• Central EU (Germany, France, Belgium, Luxembourg),
  • South EU (SPIG),
  • Eastern EU (on or adjoining the Eastern border),
  • Northern EU (Scandinavia, Denmark, Holland, UK)

Each part of the EU has an exchange rate balancer, so if they want to devalue, they can by negotiating revaluation elsewhere.  The four zones have floating exchange rate mechanisms with each other relative to capital value.  So any shift of liquidity between the zones has its economic effect.

Monetary conditions are created by a mechanism like the trading of bonds (not cash) between the Super Governments – here are a group of talented long range analysts can set the degree of valuation (this model may in effect be five currencies), the democratically preferred flavour of financial control and regulation levels that at least disallow fantastic risks with people’s pensions that maybe once paid off but now wear away at value.  Perhaps Super Governments have no other function.

Each bloc contributes to a common currency pool and sells bonds to it to maintain an economic state of relativity.  However something like that may or may not work it should be understood that the awareness of very different political system is required.

Europe without a central federal body probably leads to too many demands for regulation being imposed in the wrong markets as well as the more significant, in body count at least, the absence of regulations that would have prevented disasters evaporating vast tracts of wealth in an instant.  Such an ephemeral quality wealth can turn out to be. Protecting it irrationally may backfire.

The central purpose is to introduce long range capital increases where they are needed. The absence of any Government led stimulus or infrastructure corrections that long range planning needs to consider in its calculation of growth.  You can squeeze an orange once, but a healthy tree means more future oranges and you better have the infrastructure to squeeze them.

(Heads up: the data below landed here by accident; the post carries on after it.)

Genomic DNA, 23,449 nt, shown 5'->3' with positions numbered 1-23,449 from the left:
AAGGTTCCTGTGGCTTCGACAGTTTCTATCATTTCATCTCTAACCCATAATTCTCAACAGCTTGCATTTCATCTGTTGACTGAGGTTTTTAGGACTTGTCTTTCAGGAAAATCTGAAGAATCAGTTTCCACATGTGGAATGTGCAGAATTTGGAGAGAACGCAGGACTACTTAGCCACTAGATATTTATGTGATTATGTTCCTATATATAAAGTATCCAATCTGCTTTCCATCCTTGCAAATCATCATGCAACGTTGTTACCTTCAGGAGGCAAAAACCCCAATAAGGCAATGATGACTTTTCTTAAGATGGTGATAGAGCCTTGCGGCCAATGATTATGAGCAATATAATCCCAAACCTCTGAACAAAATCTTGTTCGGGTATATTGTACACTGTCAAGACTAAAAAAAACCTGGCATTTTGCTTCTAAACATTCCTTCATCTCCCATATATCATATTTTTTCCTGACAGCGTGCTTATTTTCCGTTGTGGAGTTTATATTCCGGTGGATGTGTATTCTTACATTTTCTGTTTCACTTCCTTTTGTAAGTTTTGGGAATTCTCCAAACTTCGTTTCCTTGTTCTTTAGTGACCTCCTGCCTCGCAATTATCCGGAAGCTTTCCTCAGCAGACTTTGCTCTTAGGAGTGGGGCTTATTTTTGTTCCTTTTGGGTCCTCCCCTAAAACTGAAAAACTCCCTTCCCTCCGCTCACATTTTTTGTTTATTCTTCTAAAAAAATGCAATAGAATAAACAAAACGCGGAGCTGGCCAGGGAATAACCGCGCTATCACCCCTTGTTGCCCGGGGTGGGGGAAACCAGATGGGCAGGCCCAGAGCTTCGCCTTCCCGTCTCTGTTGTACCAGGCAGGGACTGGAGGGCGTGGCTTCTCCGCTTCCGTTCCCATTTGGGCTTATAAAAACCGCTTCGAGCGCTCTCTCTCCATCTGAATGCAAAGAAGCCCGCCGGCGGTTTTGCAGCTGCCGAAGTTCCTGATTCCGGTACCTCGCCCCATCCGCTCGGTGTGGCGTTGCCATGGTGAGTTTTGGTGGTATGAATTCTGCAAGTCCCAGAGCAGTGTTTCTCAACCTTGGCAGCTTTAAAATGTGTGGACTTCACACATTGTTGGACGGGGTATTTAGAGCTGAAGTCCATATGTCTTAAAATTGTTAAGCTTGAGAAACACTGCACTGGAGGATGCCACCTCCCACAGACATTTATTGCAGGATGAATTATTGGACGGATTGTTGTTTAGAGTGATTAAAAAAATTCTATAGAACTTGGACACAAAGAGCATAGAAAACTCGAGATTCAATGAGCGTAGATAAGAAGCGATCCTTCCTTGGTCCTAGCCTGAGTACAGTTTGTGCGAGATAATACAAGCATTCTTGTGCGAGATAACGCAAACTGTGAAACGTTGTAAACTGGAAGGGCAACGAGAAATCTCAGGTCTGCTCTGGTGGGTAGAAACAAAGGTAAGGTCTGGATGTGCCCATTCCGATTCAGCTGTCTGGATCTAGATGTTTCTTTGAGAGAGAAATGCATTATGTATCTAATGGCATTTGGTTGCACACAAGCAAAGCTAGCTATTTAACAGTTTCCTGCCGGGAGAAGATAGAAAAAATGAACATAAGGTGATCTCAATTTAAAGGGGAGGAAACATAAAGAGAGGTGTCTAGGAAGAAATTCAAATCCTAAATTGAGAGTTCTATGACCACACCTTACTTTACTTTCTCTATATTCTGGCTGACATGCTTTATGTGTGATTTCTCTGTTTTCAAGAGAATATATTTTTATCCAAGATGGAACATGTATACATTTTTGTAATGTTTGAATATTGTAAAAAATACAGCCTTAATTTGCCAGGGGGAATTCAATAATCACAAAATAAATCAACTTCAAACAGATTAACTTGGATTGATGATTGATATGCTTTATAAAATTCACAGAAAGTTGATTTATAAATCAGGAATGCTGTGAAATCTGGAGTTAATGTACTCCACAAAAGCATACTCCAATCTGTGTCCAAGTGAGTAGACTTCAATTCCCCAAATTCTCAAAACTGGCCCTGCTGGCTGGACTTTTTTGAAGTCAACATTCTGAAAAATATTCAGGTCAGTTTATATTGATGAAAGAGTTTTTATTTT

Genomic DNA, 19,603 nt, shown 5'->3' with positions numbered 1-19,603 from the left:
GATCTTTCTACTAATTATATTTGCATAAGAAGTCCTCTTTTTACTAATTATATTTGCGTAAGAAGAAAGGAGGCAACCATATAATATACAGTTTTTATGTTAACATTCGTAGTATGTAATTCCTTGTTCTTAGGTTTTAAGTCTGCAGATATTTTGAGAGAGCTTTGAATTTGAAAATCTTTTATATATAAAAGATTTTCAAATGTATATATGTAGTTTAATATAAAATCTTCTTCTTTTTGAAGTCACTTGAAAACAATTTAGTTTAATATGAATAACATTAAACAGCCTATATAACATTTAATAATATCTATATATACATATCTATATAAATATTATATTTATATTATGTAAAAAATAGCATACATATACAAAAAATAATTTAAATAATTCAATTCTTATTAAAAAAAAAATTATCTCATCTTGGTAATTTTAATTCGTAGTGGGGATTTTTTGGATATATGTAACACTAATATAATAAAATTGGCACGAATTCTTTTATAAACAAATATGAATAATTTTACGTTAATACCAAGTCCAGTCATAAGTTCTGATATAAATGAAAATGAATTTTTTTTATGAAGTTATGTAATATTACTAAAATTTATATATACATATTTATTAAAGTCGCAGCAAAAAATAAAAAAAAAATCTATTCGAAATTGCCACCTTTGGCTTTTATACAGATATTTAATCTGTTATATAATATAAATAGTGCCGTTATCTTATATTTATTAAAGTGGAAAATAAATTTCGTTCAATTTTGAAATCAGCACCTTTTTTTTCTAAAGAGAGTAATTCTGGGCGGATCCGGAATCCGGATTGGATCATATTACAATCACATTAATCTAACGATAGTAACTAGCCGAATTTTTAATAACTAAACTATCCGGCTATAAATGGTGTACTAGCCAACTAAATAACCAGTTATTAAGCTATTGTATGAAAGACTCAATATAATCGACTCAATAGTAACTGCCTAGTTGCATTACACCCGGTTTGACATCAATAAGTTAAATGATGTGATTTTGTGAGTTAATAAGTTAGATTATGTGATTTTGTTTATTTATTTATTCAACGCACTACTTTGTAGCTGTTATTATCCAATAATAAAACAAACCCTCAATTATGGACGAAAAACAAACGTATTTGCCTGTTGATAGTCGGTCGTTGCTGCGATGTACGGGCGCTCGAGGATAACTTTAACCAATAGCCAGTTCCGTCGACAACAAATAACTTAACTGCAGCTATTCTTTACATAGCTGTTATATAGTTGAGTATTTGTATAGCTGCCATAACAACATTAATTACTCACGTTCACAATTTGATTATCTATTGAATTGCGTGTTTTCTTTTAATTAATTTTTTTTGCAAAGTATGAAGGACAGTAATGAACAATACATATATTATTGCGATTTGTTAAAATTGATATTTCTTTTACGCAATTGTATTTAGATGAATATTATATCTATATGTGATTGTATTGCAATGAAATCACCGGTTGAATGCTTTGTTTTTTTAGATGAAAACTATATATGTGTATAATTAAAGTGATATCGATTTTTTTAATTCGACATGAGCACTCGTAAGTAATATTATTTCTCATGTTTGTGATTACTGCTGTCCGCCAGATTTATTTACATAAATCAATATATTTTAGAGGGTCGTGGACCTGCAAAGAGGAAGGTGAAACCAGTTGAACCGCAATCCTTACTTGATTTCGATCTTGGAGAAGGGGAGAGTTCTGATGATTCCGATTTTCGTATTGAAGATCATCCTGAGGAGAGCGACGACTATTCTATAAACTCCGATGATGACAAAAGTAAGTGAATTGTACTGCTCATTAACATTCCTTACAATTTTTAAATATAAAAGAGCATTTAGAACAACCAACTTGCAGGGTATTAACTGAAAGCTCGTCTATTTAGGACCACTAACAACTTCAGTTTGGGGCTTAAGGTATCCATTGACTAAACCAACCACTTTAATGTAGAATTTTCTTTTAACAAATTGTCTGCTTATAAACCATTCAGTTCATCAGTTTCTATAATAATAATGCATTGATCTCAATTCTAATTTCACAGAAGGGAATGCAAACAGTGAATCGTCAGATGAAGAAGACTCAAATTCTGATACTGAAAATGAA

“a far less great Britain struggling with a mere percentage of its economy left yet more people to employ and an inability of the state to collect fair taxes”

The apparent Tory creed of demanding tax fairness, while protecting the tax avoiders who support them, will seem shallow as the record shows a far less great Britain struggling with a mere percentage of its economy left yet more people to employ and an inability of the state to collect fair taxes means it stubbornly refuses to finance progress. Italy may serve to push the EU into progress and reform the lumbering beast.


Head of IMF says keep stimulus

November 24, 2009

When the head of the IMF speaks, the bankers sit up and listen. But is his advice going to be any more accurate than anyone else’s?

It is hard to continue to mount up the debts investing in stability when jobs replacing all those that have vanished from the economy seem to fail to appear again anywhere else.

Governments may not recognise it is not just stability of the institutions that exchange and invest funds but the intergenerational pause that may work out far more costly.

There is a tendency to inherit old political stances and watch polls, instead of knowing what you are doing and hanging on for dear life as your popularity finally rises toward the end of your term.

More… Change is necessary